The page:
By Phil Walzer

NBA referee Tony Brothers '86 hit a cultural three-pointer this year with the opening of a downtown Norfolk restaurant offering fine dining and live music.

The place is popping most nights, but what gives him the biggest thrill is seeing "Brothers" in big type on the floor near the entrance. It's his name, the name of the restaurant and - most important - the name of his mother, Dorothy Brothers, who was senior vice president and national director of minority business development at Bank of America.

"I'm happy I'm able to do something that shines a bright light on her," he says.

Brothers, 56, says his restaurant does more than feed people: "We bring people together from different cultures and backgrounds."

The restaurant seats 110 people on two floors. The top floor is where the music and dancing happen - Motown on Tuesdays, R&B Wednesdays and jazz Thursdays.

"It's a different genre every night," Brothers says, "so we don't rely on the same 52 people" to fill the seats upstairs. He's brought in national names like jazz guitarist Adam Hawley and singer-songwriter Jonathan Butler.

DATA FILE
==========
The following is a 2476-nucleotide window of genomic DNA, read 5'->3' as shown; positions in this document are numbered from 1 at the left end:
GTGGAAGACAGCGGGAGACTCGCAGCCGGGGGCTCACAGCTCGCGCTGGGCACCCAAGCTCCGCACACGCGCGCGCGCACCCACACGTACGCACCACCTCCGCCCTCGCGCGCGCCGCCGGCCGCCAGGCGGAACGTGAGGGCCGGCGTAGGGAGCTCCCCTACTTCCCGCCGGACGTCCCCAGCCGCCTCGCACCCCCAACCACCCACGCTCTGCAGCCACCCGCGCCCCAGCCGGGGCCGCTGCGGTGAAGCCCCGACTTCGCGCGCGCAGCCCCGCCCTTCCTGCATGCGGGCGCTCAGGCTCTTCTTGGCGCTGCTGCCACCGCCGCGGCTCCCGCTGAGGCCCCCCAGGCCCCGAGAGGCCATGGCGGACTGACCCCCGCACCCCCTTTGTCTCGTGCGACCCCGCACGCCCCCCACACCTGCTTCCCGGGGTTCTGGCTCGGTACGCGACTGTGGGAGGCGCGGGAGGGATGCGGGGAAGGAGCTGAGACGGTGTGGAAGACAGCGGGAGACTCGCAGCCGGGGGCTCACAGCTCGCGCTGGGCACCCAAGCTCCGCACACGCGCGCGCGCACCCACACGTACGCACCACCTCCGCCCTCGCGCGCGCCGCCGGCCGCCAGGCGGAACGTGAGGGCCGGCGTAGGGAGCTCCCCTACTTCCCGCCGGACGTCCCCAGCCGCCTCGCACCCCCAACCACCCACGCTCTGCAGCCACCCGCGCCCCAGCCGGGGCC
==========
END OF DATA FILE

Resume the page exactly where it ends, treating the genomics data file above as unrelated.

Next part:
"There's a whole collage of family here," he says. His fiancée, Kimberly Jenkins, runs the restaurant. Her son Kevin, who used to cook at Cedar Point Club in Suffolk and Leone's Italian in Norfolk, is executive chef. Brothers' son, Trent, is a server. And so is Jenkins' other son, Calvin.

The staff totals 17. "I found the right people to make something happen," he says. "They do all the work, and I kiss all the babies and get all the credit."

Brothers just began his 28th season as an NBA ref. He estimates he runs 4 to 6 miles during each game. He blocks out the jeers. "Was I right? Did I have a positive effect on the game? That's all I'm striving for."

The NBA thinks he's right. Of 70 referees, 12 are chosen to officiate in the finals. He's done that for the past 10 years. "To be able to get there and stay there," Brothers says, "is a task like no other."

Brothers also runs a nonprofit, Men for Hope, which helps low-income students. Its summer fundraiser featured a celebrity golf tournament - with ex-pros like the NBA's Olden Polynice and Kenny Gattison '86 and the NFL's Ricky Ervins -wellness screenings and personal finance seminars. The event raised $130,000.

Men for Hope provides funds to the Achievable Dream Academy and a Norfolk State University scholarship, among other causes. The organization also supports life-skills coaching for the restaurant's staff.

"All the different pieces of my life are literally coming together," Brothers says. "This isn't me. It's all divine intervention."

Read more about Tony Brothers '86 and his favorite dish in the upcoming issue of Monarch magazine.

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